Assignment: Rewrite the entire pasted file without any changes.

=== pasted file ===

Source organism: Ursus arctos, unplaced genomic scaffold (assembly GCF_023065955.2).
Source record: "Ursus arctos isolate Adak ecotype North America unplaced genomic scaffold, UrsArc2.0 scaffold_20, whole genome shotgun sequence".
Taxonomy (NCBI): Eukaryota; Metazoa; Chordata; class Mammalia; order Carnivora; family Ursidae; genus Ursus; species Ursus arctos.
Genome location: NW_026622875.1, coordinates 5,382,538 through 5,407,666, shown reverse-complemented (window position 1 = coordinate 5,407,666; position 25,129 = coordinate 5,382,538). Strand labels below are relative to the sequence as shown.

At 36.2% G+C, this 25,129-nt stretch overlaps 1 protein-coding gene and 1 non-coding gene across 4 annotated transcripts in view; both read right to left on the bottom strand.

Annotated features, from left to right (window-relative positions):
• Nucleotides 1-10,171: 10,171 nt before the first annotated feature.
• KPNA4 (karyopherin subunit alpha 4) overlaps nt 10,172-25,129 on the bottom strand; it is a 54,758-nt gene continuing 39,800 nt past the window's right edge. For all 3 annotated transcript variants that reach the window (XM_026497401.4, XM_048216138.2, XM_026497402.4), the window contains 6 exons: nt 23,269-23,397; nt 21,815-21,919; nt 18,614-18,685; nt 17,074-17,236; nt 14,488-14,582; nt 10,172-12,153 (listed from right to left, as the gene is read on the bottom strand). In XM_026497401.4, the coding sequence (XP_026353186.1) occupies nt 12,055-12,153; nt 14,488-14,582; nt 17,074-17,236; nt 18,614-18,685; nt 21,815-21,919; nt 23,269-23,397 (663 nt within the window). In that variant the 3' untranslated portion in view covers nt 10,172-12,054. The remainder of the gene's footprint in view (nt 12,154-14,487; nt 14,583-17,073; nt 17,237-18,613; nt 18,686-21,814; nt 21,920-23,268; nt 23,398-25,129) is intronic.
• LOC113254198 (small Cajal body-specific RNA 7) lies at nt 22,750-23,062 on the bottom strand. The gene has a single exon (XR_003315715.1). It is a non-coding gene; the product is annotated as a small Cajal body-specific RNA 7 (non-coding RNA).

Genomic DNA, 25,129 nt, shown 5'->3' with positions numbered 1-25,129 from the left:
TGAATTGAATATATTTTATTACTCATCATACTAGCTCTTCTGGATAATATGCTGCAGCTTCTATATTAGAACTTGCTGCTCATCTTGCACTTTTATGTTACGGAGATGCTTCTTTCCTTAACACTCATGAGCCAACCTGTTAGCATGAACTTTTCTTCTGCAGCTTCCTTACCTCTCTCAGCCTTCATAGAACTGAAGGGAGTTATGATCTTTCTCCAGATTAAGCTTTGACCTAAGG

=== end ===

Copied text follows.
Source organism: Ursus arctos, unplaced genomic scaffold (assembly GCF_023065955.2).
Source record: "Ursus arctos isolate Adak ecotype North America unplaced genomic scaffold, UrsArc2.0 scaffold_20, whole genome shotgun sequence".
Taxonomy (NCBI): Eukaryota; Metazoa; Chordata; class Mammalia; order Carnivora; family Ursidae; genus Ursus; species Ursus arctos.
Genome location: NW_026622875.1, coordinates 5,382,538 through 5,407,666, shown reverse-complemented (window position 1 = coordinate 5,407,666; position 25,129 = coordinate 5,382,538). Strand labels below are relative to the sequence as shown.

At 36.2% G+C, this 25,129-nt stretch overlaps 1 protein-coding gene and 1 non-coding gene across 4 annotated transcripts in view; both read right to left on the bottom strand.

Annotated features, from left to right (window-relative positions):
• Nucleotides 1-10,171: 10,171 nt before the first annotated feature.
• KPNA4 (karyopherin subunit alpha 4) overlaps nt 10,172-25,129 on the bottom strand; it is a 54,758-nt gene continuing 39,800 nt past the window's right edge. For all 3 annotated transcript variants that reach the window (XM_026497401.4, XM_048216138.2, XM_026497402.4), the window contains 6 exons: nt 23,269-23,397; nt 21,815-21,919; nt 18,614-18,685; nt 17,074-17,236; nt 14,488-14,582; nt 10,172-12,153 (listed from right to left, as the gene is read on the bottom strand). In XM_026497401.4, the coding sequence (XP_026353186.1) occupies nt 12,055-12,153; nt 14,488-14,582; nt 17,074-17,236; nt 18,614-18,685; nt 21,815-21,919; nt 23,269-23,397 (663 nt within the window). In that variant the 3' untranslated portion in view covers nt 10,172-12,054. The remainder of the gene's footprint in view (nt 12,154-14,487; nt 14,583-17,073; nt 17,237-18,613; nt 18,686-21,814; nt 21,920-23,268; nt 23,398-25,129) is intronic.
• LOC113254198 (small Cajal body-specific RNA 7) lies at nt 22,750-23,062 on the bottom strand. The gene has a single exon (XR_003315715.1). It is a non-coding gene; the product is annotated as a small Cajal body-specific RNA 7 (non-coding RNA).

Genomic DNA, 25,129 nt, shown 5'->3' with positions numbered 1-25,129 from the left:
TGAATTGAATATATTTTATTACTCATCATACTAGCTCTTCTGGATAATATGCTGCAGCTTCTATATTAGAACTTGCTGCTCATCTTGCACTTTTATGTTACGGAGATGCTTCTTTCCTTAACACTCATGAGCCAACCTGTTAGCATGAACTTTTCTTCTGCAGCTTCCTTACCTCTCTCAGCCTTCATAGAACTGAAGGGAGTTATGATCTTTCTCCAGATTAAGCTTTGACCTAAGG